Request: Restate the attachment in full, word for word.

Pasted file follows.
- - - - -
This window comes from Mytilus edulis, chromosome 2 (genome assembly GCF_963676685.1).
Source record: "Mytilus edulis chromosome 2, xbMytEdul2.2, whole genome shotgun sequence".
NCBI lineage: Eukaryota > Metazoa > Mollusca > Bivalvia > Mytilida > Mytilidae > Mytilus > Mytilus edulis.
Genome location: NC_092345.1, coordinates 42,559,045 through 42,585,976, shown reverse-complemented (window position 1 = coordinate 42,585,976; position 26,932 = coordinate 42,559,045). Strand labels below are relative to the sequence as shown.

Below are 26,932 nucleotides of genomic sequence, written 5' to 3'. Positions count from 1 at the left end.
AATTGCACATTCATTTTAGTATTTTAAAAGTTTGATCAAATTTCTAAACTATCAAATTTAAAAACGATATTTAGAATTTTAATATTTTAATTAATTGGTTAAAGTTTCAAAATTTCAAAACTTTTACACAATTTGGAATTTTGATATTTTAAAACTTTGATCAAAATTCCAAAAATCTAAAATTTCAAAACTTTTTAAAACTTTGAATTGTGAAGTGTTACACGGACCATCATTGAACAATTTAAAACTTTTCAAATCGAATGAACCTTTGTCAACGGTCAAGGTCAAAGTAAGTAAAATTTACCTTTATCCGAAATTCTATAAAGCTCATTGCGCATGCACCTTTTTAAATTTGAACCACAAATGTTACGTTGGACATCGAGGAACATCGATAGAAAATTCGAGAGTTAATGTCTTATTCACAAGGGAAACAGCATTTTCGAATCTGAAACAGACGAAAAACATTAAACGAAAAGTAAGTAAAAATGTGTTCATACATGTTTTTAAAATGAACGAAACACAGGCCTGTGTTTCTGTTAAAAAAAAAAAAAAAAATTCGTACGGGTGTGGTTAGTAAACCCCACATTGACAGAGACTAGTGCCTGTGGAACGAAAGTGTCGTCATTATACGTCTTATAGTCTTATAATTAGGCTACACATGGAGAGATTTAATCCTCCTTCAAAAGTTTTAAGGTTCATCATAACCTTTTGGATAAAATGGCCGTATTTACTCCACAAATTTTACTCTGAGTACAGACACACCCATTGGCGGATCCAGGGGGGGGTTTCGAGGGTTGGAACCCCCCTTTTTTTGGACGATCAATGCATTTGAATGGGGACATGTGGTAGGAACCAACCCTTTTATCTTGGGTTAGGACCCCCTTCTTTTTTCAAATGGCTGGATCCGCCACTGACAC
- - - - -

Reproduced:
This window comes from Mytilus edulis, chromosome 2 (genome assembly GCF_963676685.1).
Source record: "Mytilus edulis chromosome 2, xbMytEdul2.2, whole genome shotgun sequence".
NCBI lineage: Eukaryota > Metazoa > Mollusca > Bivalvia > Mytilida > Mytilidae > Mytilus > Mytilus edulis.
Genome location: NC_092345.1, coordinates 42,559,045 through 42,585,976, shown reverse-complemented (window position 1 = coordinate 42,585,976; position 26,932 = coordinate 42,559,045). Strand labels below are relative to the sequence as shown.

Below are 26,932 nucleotides of genomic sequence, written 5' to 3'. Positions count from 1 at the left end.
AATTGCACATTCATTTTAGTATTTTAAAAGTTTGATCAAATTTCTAAACTATCAAATTTAAAAACGATATTTAGAATTTTAATATTTTAATTAATTGGTTAAAGTTTCAAAATTTCAAAACTTTTACACAATTTGGAATTTTGATATTTTAAAACTTTGATCAAAATTCCAAAAATCTAAAATTTCAAAACTTTTTAAAACTTTGAATTGTGAAGTGTTACACGGACCATCATTGAACAATTTAAAACTTTTCAAATCGAATGAACCTTTGTCAACGGTCAAGGTCAAAGTAAGTAAAATTTACCTTTATCCGAAATTCTATAAAGCTCATTGCGCATGCACCTTTTTAAATTTGAACCACAAATGTTACGTTGGACATCGAGGAACATCGATAGAAAATTCGAGAGTTAATGTCTTATTCACAAGGGAAACAGCATTTTCGAATCTGAAACAGACGAAAAACATTAAACGAAAAGTAAGTAAAAATGTGTTCATACATGTTTTTAAAATGAACGAAACACAGGCCTGTGTTTCTGTTAAAAAAAAAAAAAAAAATTCGTACGGGTGTGGTTAGTAAACCCCACATTGACAGAGACTAGTGCCTGTGGAACGAAAGTGTCGTCATTATACGTCTTATAGTCTTATAATTAGGCTACACATGGAGAGATTTAATCCTCCTTCAAAAGTTTTAAGGTTCATCATAACCTTTTGGATAAAATGGCCGTATTTACTCCACAAATTTTACTCTGAGTACAGACACACCCATTGGCGGATCCAGGGGGGGGTTTCGAGGGTTGGAACCCCCCTTTTTTTGGACGATCAATGCATTTGAATGGGGACATGTGGTAGGAACCAACCCTTTTATCTTGGGTTAGGACCCCCTTCTTTTTTCAAATGGCTGGATCCGCCACTGACAC